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Option G.1 - Community Ecology

Option G.1 - Community Ecology

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Published by: IB Screwed on Aug 22, 2011
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10/18/2013

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 http://ibscrewed4biology.blogspot.com/ 
Option G.1 - Community Ecology
G.1.1 - Outline the factors that affect the distribution of plant species, includingtemperature, water, light, soil pH, salinity and mineral nutrients
All species are restricted to certain geographical areas and particular habitats. Abioticfactors are conditions caused by non-living elements. The main factors that determine thedistribution of green plants are:
Temperature
This determines the rate of biochemical reactions in organisms, as enzymes have optimumtemperatures for function. Temperature also determines the rate of evaporation fromplants, called transpiration. Plants have adapted to resist variation in temperature.
Water 
This is vital to life, as it is necessary in reactions of photosynthesis and respiration, alongwith other uses. Rainfall will restrict plant distribution and density. Plants have evolved toretain water according to their environment, include waxy cuticles and extensive rootsystems, including the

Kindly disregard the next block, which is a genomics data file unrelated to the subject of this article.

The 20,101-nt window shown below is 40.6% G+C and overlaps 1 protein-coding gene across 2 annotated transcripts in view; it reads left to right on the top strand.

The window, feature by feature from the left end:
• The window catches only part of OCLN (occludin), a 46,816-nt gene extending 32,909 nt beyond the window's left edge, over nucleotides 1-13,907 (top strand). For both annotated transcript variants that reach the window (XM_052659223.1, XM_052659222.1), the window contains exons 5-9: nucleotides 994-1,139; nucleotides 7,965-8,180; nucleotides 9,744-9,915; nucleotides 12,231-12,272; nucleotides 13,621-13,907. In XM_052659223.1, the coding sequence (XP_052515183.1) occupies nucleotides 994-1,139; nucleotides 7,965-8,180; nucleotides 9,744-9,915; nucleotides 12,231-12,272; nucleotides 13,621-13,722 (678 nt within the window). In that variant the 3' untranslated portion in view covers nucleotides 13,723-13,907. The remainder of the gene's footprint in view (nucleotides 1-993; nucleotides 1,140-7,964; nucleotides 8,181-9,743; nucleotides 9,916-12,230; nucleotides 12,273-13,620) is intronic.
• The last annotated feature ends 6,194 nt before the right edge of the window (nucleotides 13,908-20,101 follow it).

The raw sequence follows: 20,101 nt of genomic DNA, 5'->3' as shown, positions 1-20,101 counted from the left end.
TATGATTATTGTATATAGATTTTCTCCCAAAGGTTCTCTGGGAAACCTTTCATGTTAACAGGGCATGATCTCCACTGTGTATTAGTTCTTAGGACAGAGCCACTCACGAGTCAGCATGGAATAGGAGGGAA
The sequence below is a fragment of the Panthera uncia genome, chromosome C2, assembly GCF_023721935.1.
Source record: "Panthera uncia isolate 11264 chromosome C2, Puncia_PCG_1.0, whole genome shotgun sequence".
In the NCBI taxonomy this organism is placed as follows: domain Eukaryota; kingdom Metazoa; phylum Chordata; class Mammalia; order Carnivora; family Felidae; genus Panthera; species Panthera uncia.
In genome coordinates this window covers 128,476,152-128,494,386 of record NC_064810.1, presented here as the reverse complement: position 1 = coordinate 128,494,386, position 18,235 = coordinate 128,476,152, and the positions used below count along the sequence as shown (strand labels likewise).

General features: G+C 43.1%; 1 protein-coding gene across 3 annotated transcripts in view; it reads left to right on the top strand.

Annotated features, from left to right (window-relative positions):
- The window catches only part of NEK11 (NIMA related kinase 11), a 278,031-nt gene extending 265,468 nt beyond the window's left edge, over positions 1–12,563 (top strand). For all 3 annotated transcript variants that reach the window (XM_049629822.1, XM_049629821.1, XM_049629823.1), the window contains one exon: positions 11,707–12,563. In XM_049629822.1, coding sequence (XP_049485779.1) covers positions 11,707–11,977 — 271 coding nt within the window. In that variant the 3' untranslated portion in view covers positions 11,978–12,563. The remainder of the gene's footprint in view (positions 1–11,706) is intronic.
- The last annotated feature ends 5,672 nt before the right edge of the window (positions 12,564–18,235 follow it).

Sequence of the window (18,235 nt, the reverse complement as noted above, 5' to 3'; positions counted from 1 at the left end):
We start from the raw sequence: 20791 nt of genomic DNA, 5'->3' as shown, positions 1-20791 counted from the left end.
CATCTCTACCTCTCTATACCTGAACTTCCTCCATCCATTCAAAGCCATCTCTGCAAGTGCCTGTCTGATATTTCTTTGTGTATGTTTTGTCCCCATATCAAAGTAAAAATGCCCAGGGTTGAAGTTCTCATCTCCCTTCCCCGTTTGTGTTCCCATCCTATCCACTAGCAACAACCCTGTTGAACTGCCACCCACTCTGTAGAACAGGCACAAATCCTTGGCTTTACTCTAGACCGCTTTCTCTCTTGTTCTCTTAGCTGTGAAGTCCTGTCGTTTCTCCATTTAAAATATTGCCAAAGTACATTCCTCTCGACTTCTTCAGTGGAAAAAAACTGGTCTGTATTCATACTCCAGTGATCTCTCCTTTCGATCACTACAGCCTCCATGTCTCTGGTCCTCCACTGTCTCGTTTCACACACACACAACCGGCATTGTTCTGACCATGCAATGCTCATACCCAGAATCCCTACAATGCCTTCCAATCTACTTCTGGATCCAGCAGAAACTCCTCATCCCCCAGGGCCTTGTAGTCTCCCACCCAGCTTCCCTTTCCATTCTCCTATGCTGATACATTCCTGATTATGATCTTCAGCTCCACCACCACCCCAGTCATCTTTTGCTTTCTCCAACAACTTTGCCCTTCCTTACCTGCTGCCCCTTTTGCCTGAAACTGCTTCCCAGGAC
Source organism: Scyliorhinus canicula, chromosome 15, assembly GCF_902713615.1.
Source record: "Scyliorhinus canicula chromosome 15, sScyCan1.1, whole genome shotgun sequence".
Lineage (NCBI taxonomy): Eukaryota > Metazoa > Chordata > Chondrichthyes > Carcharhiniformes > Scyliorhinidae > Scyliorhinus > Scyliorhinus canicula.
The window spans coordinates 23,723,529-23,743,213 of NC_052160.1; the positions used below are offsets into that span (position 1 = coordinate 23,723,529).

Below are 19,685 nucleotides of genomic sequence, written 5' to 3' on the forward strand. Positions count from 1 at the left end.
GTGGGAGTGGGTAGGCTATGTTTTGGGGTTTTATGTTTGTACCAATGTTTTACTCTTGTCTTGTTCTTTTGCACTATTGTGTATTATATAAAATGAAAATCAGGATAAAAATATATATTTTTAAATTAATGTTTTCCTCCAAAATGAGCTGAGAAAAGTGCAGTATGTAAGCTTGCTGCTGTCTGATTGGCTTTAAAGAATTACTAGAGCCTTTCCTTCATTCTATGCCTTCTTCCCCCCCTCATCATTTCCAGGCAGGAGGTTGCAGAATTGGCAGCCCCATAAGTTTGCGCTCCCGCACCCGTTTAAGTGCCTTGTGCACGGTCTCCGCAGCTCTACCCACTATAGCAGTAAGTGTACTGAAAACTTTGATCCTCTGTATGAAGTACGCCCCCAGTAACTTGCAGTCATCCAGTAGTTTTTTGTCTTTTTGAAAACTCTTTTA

xerophytes
.
Light 
This is necessary for photosynthesis by autotrophic organisms, which provide energy for thewhole ecosystem. Light intensity and wavelength vary, in turn affecting temperature andhumidity in the area. Also, day length is used to control some daily or seasonal rhythms,including flowering. In this way, light can affect the structure of plant communities,controlling which types of plants can grow in certain places.
Soil pH
This affects the availability of essential ions. Also, highly acidic or alkaline soils may causethe denaturation of proteins, disrupting important physiological processes. It also affectspopulation and soil bacteria activity that decompose organic matter. While diversity isgenerally greatest at pH7, many plants have adapted or acid or alkaline conditions.
 
 http://ibscrewed4biology.blogspot.com/ 
Salinity 
This
 
affects the distribution of water plants. Salts and ions can accumulate to high levels inwater. When salt concentration in the soil is high, the plant may lose too much waterthrough osmosis. Salt marshes have a variable salinity based on the tide, and often contain
halophytes
, which survive high salt conditions by retaining enhanced levels of ions andresisting loss of water to their environment.
Mineral nutrients
These are found dissolved in water of the soil solution, usually at low concentrations, andare essential for the growth of the plant. The essential elements are released by decay of dead plants and animals and their waste matter, including K and Ca, NO
3
and PO
3